Business for Scotland polled 308 of our SME business members on late payment and cash flow and found that late payment is a bigger issue in Scotland than in the rest of the UK with 38 per cent saying that they regularly had problems with customers paying late. Some 41 per cent per cent said that they had waited 90 days or longer beyond the due date for customer payments, 15 per cent said they regularly wait 20 to 30 days beyond the agreed payment and 19 per cent regularly wait 31 to 50 days. And 80 per cent of respondents have not charged late payment interest as they are currently entitled to do by EU law due to fear of lost future orders – thus demonstrating current voluntary rules do not do the required job.
Many business owners claimed that they spent days every month chasing bills when they should have been adding value to their business. And even smaller companies with 10 or less employers claimed that overdraft and admin costs related to chasing late payments were costing them over £1,000 a month.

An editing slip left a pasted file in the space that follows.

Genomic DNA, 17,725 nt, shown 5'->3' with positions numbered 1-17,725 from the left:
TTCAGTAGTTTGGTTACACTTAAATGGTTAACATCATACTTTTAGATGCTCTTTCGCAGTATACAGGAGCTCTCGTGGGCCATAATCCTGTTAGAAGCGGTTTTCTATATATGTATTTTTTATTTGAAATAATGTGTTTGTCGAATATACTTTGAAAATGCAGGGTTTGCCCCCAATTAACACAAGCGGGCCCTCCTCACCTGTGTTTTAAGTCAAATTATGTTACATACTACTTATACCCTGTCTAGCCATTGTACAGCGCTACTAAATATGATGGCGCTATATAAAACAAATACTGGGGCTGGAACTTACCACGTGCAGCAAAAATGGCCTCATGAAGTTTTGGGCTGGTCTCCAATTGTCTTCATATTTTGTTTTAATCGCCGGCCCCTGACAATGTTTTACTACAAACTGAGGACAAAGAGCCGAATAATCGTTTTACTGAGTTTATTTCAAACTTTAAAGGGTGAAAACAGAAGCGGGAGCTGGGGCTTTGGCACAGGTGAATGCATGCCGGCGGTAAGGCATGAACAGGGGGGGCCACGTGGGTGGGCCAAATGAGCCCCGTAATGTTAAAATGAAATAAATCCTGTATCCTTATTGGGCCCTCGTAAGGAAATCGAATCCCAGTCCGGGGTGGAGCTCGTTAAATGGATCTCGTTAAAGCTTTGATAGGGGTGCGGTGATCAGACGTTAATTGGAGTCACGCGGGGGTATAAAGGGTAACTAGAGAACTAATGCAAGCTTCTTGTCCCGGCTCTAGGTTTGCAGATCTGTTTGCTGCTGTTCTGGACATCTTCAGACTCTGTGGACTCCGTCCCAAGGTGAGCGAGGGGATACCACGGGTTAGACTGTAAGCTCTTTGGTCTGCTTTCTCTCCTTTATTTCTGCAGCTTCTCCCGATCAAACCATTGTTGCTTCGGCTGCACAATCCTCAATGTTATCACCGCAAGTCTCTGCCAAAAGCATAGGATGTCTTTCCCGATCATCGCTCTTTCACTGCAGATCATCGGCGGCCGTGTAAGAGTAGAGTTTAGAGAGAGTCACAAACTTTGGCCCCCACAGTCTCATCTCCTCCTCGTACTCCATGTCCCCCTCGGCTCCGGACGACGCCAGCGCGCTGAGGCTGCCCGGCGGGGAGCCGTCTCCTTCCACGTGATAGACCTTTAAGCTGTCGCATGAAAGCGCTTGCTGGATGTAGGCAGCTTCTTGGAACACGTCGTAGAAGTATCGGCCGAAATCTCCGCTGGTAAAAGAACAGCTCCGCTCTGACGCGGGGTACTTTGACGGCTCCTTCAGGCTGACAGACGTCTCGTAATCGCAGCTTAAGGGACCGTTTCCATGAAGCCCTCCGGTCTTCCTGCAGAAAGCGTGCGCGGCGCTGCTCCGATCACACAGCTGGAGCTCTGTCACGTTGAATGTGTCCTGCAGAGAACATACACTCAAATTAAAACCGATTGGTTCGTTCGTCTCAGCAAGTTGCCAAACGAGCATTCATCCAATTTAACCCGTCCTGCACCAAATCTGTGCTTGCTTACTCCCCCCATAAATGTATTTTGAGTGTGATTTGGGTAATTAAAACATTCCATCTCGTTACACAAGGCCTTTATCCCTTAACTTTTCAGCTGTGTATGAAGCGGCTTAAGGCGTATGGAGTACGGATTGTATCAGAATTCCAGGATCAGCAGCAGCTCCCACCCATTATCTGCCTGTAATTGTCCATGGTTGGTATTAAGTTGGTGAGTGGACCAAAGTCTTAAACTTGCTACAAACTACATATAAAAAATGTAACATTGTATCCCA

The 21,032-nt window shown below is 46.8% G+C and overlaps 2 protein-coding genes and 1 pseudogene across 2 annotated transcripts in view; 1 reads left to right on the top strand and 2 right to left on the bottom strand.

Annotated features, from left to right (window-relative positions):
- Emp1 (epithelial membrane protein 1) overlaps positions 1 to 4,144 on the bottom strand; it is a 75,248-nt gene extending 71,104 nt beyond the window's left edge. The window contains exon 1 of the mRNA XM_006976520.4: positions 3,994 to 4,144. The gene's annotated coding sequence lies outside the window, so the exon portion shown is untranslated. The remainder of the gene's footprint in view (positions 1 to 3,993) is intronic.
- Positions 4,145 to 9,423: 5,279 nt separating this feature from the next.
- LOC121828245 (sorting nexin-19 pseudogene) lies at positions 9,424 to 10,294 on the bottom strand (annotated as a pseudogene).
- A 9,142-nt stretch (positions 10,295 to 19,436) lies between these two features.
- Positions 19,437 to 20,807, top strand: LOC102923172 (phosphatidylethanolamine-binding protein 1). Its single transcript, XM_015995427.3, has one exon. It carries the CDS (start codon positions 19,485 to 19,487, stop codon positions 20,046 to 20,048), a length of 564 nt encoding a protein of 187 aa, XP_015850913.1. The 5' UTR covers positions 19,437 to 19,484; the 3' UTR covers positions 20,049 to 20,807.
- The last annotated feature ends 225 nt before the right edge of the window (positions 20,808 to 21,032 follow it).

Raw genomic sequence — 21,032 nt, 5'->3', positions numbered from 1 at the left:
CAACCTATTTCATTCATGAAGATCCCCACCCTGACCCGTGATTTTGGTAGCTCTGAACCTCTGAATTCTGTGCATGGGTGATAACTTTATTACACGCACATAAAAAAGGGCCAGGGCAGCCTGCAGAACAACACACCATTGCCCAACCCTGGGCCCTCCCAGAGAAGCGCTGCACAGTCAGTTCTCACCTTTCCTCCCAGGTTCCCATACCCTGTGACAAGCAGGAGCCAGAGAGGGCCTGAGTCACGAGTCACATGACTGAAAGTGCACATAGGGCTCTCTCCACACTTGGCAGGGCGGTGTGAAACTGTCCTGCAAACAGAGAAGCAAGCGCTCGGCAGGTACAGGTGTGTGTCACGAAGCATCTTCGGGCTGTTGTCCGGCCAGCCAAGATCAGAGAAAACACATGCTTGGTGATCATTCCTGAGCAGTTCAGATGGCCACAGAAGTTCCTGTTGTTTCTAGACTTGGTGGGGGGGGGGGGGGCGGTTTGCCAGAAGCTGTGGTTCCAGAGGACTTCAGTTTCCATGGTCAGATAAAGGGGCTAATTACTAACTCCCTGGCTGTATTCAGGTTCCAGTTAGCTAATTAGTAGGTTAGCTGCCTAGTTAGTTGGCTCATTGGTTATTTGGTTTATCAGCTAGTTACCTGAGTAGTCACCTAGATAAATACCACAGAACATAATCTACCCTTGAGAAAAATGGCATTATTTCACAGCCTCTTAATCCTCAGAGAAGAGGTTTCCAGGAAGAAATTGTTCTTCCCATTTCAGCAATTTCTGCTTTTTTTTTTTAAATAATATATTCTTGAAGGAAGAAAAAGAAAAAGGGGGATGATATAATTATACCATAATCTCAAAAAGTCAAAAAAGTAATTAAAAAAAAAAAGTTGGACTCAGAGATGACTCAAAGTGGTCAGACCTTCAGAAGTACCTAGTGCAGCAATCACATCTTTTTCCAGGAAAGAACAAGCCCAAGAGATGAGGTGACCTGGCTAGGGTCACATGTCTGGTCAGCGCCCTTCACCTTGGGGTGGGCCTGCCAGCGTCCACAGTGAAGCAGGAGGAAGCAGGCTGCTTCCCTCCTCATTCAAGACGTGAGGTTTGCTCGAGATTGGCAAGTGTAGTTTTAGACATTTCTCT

An SME offered a major contract may have to produce large stockpiles of goods, tying up cash in stock and work in progress. Then, if payment is late, wages can be missed, other customers orders can’t be fulfilled and often they have to explain to their own suppliers why they are not getting paid. So late payment spreads through the supply chain like a virus and is a leading cause of companies actually going out of business.
One respondent said: “The biggest problem we have is that our customers are slow to pay us because people are slow to pay them. In turn this obviously results in us being slow to pay our suppliers…” Only legislation and not voluntary codes can cure this ongoing problem.
Some 67 per cent claimed that if late payment wasn’t a problem, then their business would grow faster in the following year. And 46 per cent predicted between five and 10 per cent growth – but the larger companies in particular thought they would grow faster with 22 per cent suggesting ending late payment would lead to over 10 per cent growth and seven per cent saying they would achieve over 20 per cent growth.